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This is a truly nightmarish scenario. Imagine you’re driving through the financial district of downtown San Francisco when a tow truck pulls in front of your bumper at a red light. You assume the driver is making a right turn until he backs up and tries to clamp on to your tires. This bizarre nightmare came true for Joanne.

Joanne and Harry are East Bay residents who chose to only reveal their first names. Joanne told ABC that she and her husband were running errands across the bridge when the tow truck tried to pick up her car.

At first, she was sure there was some mistake. They rolled down their windows to yell at the driver. But he ignored them.

When the truck failed to latch on to their 2017 Corolla, the yellow truck backed up and tried again. Worst of all, Harry was trapped. A black Honda was waiting behind him and a Waymo automated taxi was boxing him in.

San Francisco skyline
San Francisco | Lili Popper via Unsplash

The third time the tow truck tried to back up to the sedan, pedestrians began to shout at the truck driver. Finally, the light turned green and the Waymo drove away. At that point the black Honda had enough space to get out of the way and Harry could back up to escape. With an empty right lane, he drove around the tow truck and took off.

The saga doesn’t end there. The diesel truck floored it and chased them for several blocks before the couple finally lost him.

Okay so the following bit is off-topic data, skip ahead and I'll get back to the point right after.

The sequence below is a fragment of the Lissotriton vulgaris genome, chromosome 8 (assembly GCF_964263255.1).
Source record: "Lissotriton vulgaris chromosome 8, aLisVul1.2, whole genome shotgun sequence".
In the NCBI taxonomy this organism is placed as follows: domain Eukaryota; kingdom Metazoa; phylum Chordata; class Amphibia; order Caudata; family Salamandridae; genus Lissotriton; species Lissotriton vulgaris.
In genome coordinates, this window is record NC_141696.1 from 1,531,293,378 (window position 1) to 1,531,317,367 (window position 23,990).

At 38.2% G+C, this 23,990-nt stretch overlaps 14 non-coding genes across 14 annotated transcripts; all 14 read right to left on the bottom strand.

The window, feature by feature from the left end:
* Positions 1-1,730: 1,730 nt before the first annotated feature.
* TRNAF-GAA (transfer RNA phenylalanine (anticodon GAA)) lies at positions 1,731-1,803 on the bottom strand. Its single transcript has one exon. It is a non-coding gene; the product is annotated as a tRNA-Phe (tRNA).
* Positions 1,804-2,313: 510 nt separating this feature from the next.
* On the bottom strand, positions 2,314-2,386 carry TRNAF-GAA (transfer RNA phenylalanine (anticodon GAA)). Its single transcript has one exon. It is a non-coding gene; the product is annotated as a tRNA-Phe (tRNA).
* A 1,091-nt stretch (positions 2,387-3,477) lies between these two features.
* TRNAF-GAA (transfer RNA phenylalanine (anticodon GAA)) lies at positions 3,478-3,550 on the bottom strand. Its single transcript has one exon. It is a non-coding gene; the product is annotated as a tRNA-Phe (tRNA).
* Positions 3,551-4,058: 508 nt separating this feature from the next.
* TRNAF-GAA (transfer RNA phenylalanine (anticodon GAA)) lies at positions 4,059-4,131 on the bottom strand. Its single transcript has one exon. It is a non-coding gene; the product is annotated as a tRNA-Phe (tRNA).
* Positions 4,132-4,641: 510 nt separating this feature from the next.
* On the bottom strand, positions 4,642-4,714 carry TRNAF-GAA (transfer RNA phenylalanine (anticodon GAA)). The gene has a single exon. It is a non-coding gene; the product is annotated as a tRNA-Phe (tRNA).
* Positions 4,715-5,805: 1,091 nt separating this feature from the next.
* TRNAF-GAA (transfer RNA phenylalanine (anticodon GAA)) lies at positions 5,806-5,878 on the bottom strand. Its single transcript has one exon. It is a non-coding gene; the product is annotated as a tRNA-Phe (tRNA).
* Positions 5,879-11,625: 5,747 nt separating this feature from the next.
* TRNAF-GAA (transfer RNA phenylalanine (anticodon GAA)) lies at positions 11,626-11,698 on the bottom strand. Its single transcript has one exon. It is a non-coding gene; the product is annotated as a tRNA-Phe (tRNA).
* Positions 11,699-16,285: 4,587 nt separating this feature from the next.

So what in the world was going on here? Well sometimes towing companies are hired to repossess a car if the owner isn’t making payments to the bank. But these towing companies do their best to avoid confontations. They might tow away a car parked in front of a home or a workplace, timing their activity to avoid the car owner seeing them.

I have honestly never heard of a repo company towing a car with the drivers in it. What would they even do with the drivers when they got the car back to the bank? Besides, Joanne says she makes all her car payments on time and has never had a problem. The truck driver may have hoped that if he picked the car up, the drivers would voluntarily get out so he could legally tow it. But that still doesn’t explain his motive.

Here’s where it gets even weirder. The tow truck company’s name was on the side of the truck: “Specialty Towing.” But the company has declined to comment. The issue could have been a rogue driver. But the plot thickens: the city has charged at least one “Specialty Towing” with unscrupulous practices and fraud. That company is prohibited from city towing contracts. Do not that there are multiple companies with that name in the greater Bay Area.

If you have a theory what was going on, click on the Twitter link to comment:

Some journalists have called it an attempted “kidnapping.” And I agree: the truck driver was quickly made aware he was trying to scoop a car with people on board, and even chased them. The San Francisco Police Department said, “No injuries were reported, and no arrest has been made at this time…This incident is an open and active investigation.”

I genuinely have no clue what the motive was. I do know that it is completely possible the truck could have towed the car if it could have latched on to its front wheels. The truck was engineered to be able to lift a car without the truck driver getting out, for repo situations. And even if the owner of the FWD Corolla stamped the brakes or gunned the engine, he would have been helpless.

Next, read about when a manual transmission proved an effective anti-theft device, or see footage of this attempted kidnapping in the video below:

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